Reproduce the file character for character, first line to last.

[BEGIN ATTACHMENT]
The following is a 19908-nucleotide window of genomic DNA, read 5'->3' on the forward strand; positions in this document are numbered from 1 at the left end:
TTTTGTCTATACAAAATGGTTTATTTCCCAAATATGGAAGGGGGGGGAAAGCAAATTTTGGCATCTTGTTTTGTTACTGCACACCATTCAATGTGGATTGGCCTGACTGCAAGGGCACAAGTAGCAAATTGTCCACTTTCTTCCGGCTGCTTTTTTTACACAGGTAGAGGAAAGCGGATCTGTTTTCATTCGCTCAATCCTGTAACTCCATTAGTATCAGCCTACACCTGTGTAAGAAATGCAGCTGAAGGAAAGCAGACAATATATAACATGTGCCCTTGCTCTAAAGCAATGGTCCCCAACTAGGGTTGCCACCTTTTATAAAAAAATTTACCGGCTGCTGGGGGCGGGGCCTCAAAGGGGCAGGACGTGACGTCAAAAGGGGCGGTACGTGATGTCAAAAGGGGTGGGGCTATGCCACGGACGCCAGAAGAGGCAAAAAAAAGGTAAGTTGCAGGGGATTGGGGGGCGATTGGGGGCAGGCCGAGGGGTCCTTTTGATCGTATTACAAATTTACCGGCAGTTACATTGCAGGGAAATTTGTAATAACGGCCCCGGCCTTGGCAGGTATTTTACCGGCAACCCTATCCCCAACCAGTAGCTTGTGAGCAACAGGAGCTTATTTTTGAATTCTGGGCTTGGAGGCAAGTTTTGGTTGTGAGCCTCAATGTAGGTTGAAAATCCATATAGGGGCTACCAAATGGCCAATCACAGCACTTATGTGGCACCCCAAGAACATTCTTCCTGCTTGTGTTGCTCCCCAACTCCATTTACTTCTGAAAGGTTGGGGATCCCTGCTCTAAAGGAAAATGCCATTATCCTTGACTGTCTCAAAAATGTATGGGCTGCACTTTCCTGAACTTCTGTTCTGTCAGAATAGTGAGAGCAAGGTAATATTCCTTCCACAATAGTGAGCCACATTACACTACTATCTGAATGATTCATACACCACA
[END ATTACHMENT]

The following is a 19908-nucleotide window of genomic DNA, read 5'->3' on the forward strand; positions in this document are numbered from 1 at the left end:
TTTTGTCTATACAAAATGGTTTATTTCCCAAATATGGAAGGGGGGGGAAAGCAAATTTTGGCATCTTGTTTTGTTACTGCACACCATTCAATGTGGATTGGCCTGACTGCAAGGGCACAAGTAGCAAATTGTCCACTTTCTTCCGGCTGCTTTTTTTACACAGGTAGAGGAAAGCGGATCTGTTTTCATTCGCTCAATCCTGTAACTCCATTAGTATCAGCCTACACCTGTGTAAGAAATGCAGCTGAAGGAAAGCAGACAATATATAACATGTGCCCTTGCTCTAAAGCAATGGTCCCCAACTAGGGTTGCCACCTTTTATAAAAAAATTTACCGGCTGCTGGGGGCGGGGCCTCAAAGGGGCAGGACGTGACGTCAAAAGGGGCGGTACGTGATGTCAAAAGGGGTGGGGCTATGCCACGGACGCCAGAAGAGGCAAAAAAAAGGTAAGTTGCAGGGGATTGGGGGGCGATTGGGGGCAGGCCGAGGGGTCCTTTTGATCGTATTACAAATTTACCGGCAGTTACATTGCAGGGAAATTTGTAATAACGGCCCCGGCCTTGGCAGGTATTTTACCGGCAACCCTATCCCCAACCAGTAGCTTGTGAGCAACAGGAGCTTATTTTTGAATTCTGGGCTTGGAGGCAAGTTTTGGTTGTGAGCCTCAATGTAGGTTGAAAATCCATATAGGGGCTACCAAATGGCCAATCACAGCACTTATGTGGCACCCCAAGAACATTCTTCCTGCTTGTGTTGCTCCCCAACTCCATTTACTTCTGAAAGGTTGGGGATCCCTGCTCTAAAGGAAAATGCCATTATCCTTGACTGTCTCAAAAATGTATGGGCTGCACTTTCCTGAACTTCTGTTCTGTCAGAATAGTGAGAGCAAGGTAATATTCCTTCCACAATAGTGAGCCACATTACACTACTATCTGAATGATTCATACACCACA